How does one breathe new life into an issue that is sixty-five years old? How does one awaken the public to hear a warning that, like a car alarm that went off outside one’s window decades ago and never stopped screeching, is still disturbing the peace yet remains unheard? I am speaking, of course, of the nuclear peril, born in 1945, and still going strong. The comparatively new organization Global Zero, which was founded in 2007 and calls for the abolition of nuclear weapons by 2030, has been making the effort. In its attempt, it joins older organizations such as Peace Action, the Physicians for Social Responsibility and the Nuclear Age Peace Foundation, to name just a few. The group’s co-directors are Bruce Blair, a former missile control officer who became a world expert on nuclear command and control, and Matt Brown, formerly secretary of state for Rhode Island. They have won the support of a great number of the remarkable array of retired officials, including many of the two-thirds of former secretaries of state, former secretaries of defense and former national security advisers who have come out for nuclear abolition. Half a million people have signed the group’s statement calling for a nuclear-weapons-free world. (I am a signer.) Now Global Zero seeks to win wider public support. To this end, it has joined forces with Lawrence Bender, who produced the unexpectedly blockbusting movie An Inconvenient Truth, the film version of Al Gore’s famous slideshow about global warming, to make a film, Countdown to Zero, about the state of things nuclear today. The director is Lucy Walker, best known for her documentary Blindsight. The film opened on Friday in New York and Washington and will open in twenty more cities on July 30.
Global warming and nuclear danger of course have a great deal in common. In both, the biosphere is at stake. In the face of both, the public has shown a marked tendency to tune out. But other things are different. Worry about global warming is relatively new. By contrast, waves of concern about nuclear danger have come in and gone out many times—in the late 1940s, in the mid-’50s, in the early ’80s. The key facts have almost all been taught and retaught. And again and again they have been forgotten and re-forgotten. Those who teach the subject, as I do, find that the generation now coming of age, through no fault whatsoever of its own, has less fundamental knowledge about nuclear matters than any before it. In this field, it sometimes seems, the more that we learn, the less we know.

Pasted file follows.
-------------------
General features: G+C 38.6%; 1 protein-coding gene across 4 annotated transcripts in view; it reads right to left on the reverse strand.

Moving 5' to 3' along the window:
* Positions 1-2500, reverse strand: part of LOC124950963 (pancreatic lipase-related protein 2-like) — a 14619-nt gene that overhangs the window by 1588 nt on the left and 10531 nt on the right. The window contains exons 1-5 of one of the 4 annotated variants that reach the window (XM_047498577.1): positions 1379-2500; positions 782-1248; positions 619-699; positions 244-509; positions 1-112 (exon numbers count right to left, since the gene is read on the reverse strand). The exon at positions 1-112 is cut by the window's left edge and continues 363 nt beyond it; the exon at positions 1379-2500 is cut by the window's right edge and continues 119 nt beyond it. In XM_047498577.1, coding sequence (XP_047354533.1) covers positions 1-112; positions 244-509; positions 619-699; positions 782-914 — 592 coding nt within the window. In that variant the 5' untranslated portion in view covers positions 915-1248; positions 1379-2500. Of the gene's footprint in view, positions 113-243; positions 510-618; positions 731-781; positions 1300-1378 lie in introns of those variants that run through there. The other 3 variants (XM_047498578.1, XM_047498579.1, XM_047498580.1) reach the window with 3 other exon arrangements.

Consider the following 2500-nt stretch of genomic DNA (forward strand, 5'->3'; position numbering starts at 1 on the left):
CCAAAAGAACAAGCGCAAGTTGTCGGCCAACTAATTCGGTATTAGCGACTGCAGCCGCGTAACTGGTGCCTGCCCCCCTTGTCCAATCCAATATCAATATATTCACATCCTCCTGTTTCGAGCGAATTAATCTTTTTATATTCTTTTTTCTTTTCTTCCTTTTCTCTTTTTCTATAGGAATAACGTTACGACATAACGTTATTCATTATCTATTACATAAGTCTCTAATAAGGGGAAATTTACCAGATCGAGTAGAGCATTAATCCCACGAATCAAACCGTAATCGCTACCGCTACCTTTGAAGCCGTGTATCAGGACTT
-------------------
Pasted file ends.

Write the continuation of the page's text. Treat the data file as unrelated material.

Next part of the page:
And yet the job of public education cannot be merely to re-stuff old minds with material that fell out of them since the end of the cold war. Venerable as nuclear danger is, it has changed shape, and some aspects are new. Proliferation has proceeded apace, and now there are nine nuclear powers and any number of others in the wings (especially in the Middle East). The fear that a terrorist group might steal or build and use a nuclear bomb in one of the world cities has rightly gripped the public imagination.
The job, therefore, of making a film that is neither just a howl of alarm (justified as that would be), nor just a classroom primer (indispensable as that would be), nor just a historical account (fascinating and revelatory as that would be in a time when historical findings have been especially interesting) is daunting indeed. In the face of these contradictory challenges, Countdown to Zero succeeds powerfully. It is an absorbing, deeply informative, often shocking yet completely reliable presentation of the fundamental architecture of the issue as it exists today. One important decision by the filmmakers was to proceed backwards through time. In a gesture that is more than a gimmick aimed at bringing novelty to over-familiar images, the film begins by showing in reverse motion the consequences of nuclear test explosions on sacrificial structures. A boiling cloud of smoke assembles a house. A sheet of fire creates a radio tower. Using dismaying interviews with captured smugglers of highly enriched uranium as well as scientists, the film marches through a sort of catechism on the availability of nuclear weapons. Can freelance scientists make nuclear weapons? Yes, if they can get nuclear weapon materials—highly enriched uranium or plutonium. (Scientists who appeared before a classified session in the Senate alleged that they could make the uranium variety of such a bomb, though sans the uranium—and, challenged by senators, did so, actually bringing the object to a later Senate session.) Can criminals obtain highly enriched uranium? Yes, and they have done it, by stealing it in Russia. (One thief explains that he wanted a refrigerator and a "gas stove." Another aimed higher: "I like Lamborghini, and Jaguar.") Can they smuggle it out of Russia? Yes. Can they smuggle it into the United States undetected? Certainly.